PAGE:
Millstone Looking to Combat Record-High Water Temperatures

The Waterford nuclear power plant is asking the NRC to allow it to use warmer water to cool its reactors as the water temperature of Long Island Sound hit a record high this past year.


Millstone’s Unit 2 nuclear reactor was shut down for 12 days after the water temperature in Long Island Sound rose above 75 degrees, which regulators deem too warm to properly cool the reactor.

That was the first time the water in Long Island Sound was measured to be that warm, according to Millstone Spokesman Ken Holt in a previous interview with Patch.

Now, Dominion, owner of Millstone, is asking the Nuclear Regulatory Commission to allow it to use warmer water to cool its reactors, according to the Associated Press.

Meanwhile the head of the NRC has asked for a review of climate change impacts on nuclear plants nationwide, according to the AP. This was the first time since Millstone opened in 1970 that the water in Long Island Sound had a temperature above 75 degrees, a temperature buoyed by a warm winter, Holt said in a previous interview with Patch.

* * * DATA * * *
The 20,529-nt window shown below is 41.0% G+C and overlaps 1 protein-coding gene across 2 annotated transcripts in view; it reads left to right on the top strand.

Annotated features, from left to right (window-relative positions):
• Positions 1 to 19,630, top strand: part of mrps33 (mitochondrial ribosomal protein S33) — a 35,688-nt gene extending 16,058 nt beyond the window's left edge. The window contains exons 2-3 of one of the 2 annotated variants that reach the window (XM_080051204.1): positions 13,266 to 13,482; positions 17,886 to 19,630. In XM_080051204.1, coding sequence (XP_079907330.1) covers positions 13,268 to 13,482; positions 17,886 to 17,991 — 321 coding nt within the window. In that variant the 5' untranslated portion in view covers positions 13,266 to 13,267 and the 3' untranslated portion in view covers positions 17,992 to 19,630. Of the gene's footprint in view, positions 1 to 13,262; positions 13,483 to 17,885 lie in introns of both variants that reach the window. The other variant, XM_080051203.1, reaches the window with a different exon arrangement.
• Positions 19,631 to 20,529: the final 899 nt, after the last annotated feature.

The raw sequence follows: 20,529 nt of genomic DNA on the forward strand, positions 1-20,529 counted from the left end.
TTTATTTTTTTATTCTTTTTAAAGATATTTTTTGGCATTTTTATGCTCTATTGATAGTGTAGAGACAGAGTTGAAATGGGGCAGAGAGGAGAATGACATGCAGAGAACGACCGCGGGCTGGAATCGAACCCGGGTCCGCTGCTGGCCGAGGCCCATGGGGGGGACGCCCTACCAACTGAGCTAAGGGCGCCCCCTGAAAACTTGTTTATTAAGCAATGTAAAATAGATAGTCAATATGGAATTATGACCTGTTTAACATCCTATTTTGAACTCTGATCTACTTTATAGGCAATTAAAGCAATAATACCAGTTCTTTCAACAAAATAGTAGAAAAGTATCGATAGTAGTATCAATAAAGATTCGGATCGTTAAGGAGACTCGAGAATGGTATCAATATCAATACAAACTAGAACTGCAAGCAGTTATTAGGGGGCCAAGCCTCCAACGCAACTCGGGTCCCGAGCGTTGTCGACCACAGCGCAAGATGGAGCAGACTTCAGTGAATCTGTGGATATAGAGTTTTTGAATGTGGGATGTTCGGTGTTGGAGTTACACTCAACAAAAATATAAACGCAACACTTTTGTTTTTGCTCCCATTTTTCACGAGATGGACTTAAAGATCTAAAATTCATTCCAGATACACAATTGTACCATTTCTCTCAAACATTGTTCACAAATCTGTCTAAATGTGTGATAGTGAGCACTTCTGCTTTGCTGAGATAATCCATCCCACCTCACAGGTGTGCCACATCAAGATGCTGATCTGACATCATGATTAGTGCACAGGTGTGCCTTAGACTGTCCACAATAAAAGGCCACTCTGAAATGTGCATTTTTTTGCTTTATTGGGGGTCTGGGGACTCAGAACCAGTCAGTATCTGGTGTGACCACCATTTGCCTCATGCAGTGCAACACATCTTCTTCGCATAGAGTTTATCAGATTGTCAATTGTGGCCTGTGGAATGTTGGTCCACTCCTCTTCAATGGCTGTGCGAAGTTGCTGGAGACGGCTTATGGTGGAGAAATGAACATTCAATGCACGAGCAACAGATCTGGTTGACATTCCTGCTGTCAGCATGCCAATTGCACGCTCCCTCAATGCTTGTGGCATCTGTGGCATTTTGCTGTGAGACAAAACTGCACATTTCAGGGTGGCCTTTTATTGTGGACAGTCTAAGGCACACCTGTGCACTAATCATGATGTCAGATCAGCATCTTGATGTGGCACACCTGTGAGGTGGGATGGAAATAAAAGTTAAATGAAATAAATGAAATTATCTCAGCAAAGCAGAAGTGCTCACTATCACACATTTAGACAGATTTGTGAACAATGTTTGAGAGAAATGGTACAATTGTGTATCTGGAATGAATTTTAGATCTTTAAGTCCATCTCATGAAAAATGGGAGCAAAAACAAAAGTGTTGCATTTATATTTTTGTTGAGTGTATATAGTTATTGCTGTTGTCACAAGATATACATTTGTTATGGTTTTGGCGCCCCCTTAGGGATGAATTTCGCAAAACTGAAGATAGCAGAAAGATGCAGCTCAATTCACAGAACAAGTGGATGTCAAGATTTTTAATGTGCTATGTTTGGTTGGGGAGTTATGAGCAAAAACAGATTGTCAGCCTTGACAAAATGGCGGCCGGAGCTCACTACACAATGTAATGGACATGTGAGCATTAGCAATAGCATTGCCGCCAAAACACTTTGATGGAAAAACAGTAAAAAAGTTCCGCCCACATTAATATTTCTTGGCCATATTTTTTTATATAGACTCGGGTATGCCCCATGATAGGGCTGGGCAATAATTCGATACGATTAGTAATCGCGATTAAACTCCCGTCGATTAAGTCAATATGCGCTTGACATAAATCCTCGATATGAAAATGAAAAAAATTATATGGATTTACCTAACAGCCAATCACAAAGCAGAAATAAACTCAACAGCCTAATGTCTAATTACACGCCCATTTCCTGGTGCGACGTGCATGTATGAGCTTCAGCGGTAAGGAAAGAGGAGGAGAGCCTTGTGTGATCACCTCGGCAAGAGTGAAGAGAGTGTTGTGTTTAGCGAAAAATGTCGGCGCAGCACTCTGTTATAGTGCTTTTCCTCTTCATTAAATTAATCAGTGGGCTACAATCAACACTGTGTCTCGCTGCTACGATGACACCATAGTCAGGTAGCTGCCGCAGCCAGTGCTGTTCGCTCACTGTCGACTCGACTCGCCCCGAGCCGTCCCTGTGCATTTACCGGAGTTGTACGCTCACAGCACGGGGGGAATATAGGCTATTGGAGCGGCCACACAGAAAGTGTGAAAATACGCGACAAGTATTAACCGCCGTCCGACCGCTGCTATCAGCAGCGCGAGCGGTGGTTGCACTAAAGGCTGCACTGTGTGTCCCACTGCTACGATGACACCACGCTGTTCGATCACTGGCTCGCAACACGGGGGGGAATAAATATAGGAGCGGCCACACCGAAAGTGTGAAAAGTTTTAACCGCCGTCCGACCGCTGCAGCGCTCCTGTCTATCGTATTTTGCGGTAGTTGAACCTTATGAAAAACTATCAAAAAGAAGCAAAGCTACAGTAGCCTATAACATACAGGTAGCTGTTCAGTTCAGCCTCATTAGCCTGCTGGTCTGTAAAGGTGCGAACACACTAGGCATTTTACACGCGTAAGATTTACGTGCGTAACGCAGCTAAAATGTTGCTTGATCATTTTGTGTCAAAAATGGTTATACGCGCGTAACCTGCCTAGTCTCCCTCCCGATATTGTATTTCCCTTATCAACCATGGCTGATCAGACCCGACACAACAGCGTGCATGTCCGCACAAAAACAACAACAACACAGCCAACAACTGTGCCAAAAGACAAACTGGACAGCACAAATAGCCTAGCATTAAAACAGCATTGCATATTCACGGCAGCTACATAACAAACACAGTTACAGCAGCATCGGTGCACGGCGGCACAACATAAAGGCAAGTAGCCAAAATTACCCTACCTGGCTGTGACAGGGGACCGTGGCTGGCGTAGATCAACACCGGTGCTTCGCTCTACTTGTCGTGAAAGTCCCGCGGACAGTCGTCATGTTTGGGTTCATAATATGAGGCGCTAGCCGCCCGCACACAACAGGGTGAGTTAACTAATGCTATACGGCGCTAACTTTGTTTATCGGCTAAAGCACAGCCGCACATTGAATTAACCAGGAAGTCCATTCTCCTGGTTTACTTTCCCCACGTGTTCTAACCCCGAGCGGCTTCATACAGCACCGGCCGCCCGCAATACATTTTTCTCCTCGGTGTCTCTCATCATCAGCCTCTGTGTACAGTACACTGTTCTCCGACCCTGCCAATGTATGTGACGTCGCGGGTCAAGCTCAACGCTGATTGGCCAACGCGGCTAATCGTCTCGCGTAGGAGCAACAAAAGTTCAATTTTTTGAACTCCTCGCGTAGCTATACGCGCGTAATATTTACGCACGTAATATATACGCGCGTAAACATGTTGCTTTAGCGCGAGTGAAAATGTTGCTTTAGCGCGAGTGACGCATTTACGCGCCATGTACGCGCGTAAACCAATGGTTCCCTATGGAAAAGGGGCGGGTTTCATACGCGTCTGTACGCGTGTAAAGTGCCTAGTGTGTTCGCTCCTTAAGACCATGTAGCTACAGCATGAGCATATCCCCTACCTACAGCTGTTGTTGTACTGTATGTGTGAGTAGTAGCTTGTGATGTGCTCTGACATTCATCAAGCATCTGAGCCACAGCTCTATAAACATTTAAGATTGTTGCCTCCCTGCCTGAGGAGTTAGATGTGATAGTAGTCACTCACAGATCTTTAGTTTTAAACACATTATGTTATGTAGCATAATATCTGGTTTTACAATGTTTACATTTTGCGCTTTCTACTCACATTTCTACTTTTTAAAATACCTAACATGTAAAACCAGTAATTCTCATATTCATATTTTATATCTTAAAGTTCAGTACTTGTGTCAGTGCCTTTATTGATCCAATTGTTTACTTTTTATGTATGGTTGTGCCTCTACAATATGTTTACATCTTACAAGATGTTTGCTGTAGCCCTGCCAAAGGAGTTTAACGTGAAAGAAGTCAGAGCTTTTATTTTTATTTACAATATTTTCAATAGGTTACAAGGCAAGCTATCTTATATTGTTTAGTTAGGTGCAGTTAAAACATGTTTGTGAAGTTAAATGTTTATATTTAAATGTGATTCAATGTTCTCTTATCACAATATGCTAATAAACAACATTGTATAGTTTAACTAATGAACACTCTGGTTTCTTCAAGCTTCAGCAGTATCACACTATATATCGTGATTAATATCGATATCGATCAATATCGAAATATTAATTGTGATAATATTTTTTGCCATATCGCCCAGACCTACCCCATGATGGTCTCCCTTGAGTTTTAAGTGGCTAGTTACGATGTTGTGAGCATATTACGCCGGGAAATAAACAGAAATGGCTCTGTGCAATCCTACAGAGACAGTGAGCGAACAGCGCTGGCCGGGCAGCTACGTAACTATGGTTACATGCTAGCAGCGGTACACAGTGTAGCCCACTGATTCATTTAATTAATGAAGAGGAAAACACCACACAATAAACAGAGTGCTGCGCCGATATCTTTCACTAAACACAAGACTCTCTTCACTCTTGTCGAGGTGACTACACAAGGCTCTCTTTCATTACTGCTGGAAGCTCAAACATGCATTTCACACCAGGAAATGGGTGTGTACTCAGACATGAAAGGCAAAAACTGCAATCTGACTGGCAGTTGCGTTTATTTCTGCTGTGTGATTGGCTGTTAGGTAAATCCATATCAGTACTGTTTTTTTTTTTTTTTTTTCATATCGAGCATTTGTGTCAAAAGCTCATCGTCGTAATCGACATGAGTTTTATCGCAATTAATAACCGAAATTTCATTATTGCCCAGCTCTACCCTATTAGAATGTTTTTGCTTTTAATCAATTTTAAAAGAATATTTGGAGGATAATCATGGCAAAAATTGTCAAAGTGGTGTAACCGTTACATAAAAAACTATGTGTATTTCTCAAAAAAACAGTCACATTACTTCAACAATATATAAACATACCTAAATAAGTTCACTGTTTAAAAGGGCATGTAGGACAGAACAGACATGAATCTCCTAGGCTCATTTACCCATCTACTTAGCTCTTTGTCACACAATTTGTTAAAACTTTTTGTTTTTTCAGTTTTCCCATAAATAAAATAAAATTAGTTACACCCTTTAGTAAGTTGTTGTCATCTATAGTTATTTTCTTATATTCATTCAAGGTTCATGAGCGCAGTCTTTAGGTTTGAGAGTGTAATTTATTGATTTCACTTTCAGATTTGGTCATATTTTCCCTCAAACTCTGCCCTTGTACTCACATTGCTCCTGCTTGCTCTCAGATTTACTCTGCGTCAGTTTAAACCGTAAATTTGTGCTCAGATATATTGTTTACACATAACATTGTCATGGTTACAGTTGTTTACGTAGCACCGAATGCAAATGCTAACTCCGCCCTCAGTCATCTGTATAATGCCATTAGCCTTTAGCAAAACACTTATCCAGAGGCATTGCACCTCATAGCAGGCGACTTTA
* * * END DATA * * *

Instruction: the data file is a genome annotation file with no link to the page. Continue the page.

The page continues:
Millstone uses water from Long Island Sound to cool its two reactors. The NRC has deemed that water above 75 degrees is too warm to cool either reactor.

The Unit 3 reactor takes in deeper water, which is colder, and stayed open in August. But Unit 2 takes water closer to the surface, and that water was deemed too warm to cool the reactor by the NRC.

Now Millstone must provide “a lot of calculations” showing that the reactors could be cooled with water above 75 degrees, according to the AP. Other power plants in the country use water warmer than 75 degrees to cool their reactors, according to the AP.

The warm water temperature was accredited to a warm winter last year, along with a hot summer, according to the AP. The winter is much colder this year, and so is the water in Long Island Sound, according to the AP.

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